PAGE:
Limani, Silmi, and M.L. challenge the BIA's denial of their withholding of removal claim. They argue that the BIA's finding that the family had not suffered from past persecution was not based on substantial evidence, that its conclusion that the family's fear of future persecution was only speculative disregarded their expert's testimony and the documentation of country conditions that they submitted. They further argue that the BIA's conclusion that the family had not been singled out and that there was no pattern or practice of persecution was not based on the record. The family also challenges the BIA's denial of their CAT claim, arguing that the BIA's finding that the family would not be tortured is not supported by substantial evidence.
A. Withholding of Removal
“When the BIA adopts the IJ's opinion and discusses some of the bases for the IJ's decision, we have authority to review both the IJ's and the BIA's opinions.” Ouk v. Gonzales, 464 F.3d 108, 110 (1st Cir.2006). We begin with the family's withholding of removal claim. We review the BIA's withholding of removal determinations under the deferential substantial evidence standard. Fesseha v. Ashcroft, 333 F.3d 13, 18 (1st Cir.2003); see also Sharari v. Gonzales, 407 F.3d 467, 473 (1st Cir.2005). Under this standard, “administrative findings of fact are conclusive unless any reasonable adjudicator would be compelled to conclude to the contrary.” 8 U.S.C. § 1252(b)(4)(B).
To qualify for withholding of removal, “the burden of proof is on the applicant[s] ․ to establish that [their] life or freedom would be threatened in the proposed country of removal on account of race, religion, nationality, membership in a particular social group, or political opinion.” 8 C.F.R. § 208.16(b); see also 8 U.S.C. § 1231(b)(3)(A). Applicants can carry this burden by demonstrating past persecution, which gives rise to a rebuttable presumption of future persecution, or by showing that it is “more likely than not” that they will face future persecution based on one of the statutory grounds. 8 C.F.R. § 208.16(b)(1)(i), (b)(2); see also Sela v. Mukasey, 520 F.3d 44, 46 (1st Cir.2008).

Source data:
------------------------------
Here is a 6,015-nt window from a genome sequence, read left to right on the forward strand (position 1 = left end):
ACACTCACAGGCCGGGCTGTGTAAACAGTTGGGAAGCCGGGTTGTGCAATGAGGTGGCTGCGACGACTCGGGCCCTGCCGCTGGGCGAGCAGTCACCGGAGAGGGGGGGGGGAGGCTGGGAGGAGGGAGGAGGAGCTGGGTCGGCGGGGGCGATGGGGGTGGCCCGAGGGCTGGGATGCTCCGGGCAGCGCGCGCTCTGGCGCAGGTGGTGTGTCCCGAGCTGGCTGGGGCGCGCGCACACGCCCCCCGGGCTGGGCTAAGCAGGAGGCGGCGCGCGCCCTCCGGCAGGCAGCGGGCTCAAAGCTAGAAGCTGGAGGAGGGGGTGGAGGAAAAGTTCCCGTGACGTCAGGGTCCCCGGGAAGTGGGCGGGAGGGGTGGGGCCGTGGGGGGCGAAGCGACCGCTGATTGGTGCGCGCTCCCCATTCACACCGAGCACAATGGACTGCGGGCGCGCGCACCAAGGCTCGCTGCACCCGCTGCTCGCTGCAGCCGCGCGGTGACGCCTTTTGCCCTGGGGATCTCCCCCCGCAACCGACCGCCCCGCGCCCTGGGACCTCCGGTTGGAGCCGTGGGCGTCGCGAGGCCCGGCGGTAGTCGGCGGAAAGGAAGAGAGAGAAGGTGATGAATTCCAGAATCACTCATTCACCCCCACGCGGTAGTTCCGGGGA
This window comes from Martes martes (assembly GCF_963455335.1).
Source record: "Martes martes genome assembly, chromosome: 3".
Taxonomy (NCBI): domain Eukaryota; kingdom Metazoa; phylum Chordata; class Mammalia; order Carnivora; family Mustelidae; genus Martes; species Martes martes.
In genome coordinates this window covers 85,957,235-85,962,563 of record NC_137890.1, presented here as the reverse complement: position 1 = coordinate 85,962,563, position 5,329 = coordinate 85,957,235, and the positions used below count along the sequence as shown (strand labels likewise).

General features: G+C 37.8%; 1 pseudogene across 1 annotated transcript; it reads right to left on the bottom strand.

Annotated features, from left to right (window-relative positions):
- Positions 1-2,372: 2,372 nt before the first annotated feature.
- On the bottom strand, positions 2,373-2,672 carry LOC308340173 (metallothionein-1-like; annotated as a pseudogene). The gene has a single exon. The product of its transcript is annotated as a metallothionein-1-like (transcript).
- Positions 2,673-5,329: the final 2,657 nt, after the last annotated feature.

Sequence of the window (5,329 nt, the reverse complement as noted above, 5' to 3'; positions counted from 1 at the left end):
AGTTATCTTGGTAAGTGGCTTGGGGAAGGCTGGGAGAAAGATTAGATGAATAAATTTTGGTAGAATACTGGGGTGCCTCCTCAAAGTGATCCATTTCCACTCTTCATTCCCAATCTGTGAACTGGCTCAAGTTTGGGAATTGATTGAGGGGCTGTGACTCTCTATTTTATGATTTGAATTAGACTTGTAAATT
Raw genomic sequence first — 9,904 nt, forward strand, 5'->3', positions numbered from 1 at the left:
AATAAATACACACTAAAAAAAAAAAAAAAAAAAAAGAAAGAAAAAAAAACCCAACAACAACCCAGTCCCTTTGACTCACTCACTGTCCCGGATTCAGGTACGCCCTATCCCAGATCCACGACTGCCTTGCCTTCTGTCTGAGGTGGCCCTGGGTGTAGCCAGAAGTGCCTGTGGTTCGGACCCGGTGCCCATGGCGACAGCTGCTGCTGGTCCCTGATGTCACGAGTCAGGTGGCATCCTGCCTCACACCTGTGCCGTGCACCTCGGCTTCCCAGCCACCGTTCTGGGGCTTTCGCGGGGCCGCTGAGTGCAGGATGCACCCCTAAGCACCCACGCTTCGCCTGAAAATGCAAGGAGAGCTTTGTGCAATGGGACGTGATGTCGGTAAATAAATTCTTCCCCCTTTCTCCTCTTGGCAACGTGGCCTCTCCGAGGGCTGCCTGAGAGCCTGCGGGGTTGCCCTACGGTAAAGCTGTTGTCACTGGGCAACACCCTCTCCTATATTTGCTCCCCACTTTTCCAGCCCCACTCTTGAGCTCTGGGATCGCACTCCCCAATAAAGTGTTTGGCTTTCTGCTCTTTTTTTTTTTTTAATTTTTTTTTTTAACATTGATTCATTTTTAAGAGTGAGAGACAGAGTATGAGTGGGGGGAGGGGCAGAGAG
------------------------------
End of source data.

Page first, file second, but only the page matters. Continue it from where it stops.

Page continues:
In this case, substantial evidence supports the conclusion that Limani and Silmi failed to establish past persecution or a clear probability of future persecution. First, both Limani and Silmi alleged only “isolated incident[s] without violence or detention,” which “do not constitute persecution.” Sela, 520 F.3d at 46 (quoting Ferdinandus v. Gonzales, 504 F.3d 61, 63 (1st Cir.2007)) (internal quotation marks omitted). Although threats alone can sometimes support a finding of past persecution, see, e.g., Hincapie v. Gonzales, 494 F.3d 213, 217 (1st Cir.2007), such cases generally involve repeated, specific threats against a petitioner on the basis of one of the protected grounds, see id. at 216-17; Un v. Gonzales, 415 F.3d 205, 209-10 (1st Cir.2005). Here, the testimony reveals only two actual threats-the 1989 and 1997 incidents that Silmi reported. Substantial evidence supports the conclusion that neither constitutes past persecution. With regard to the 1989 incident, there is “no way [to] determin[e] ․ the reason for the crime,” let alone to conclude that the attack was made on account of a protected ground. The 1997 threat was an isolated incident and there is substantial evidence in the record to conclude that this attack, along with other incidents that the family described, was “more akin to harassment or incidents of general crime” than to persecution. See Bocova v. Gonzales, 412 F.3d 257, 263 (1st Cir.2005) (stating that, to constitute persecution, mistreatment should be “systematic rather than reflective of a series of isolated incidents”).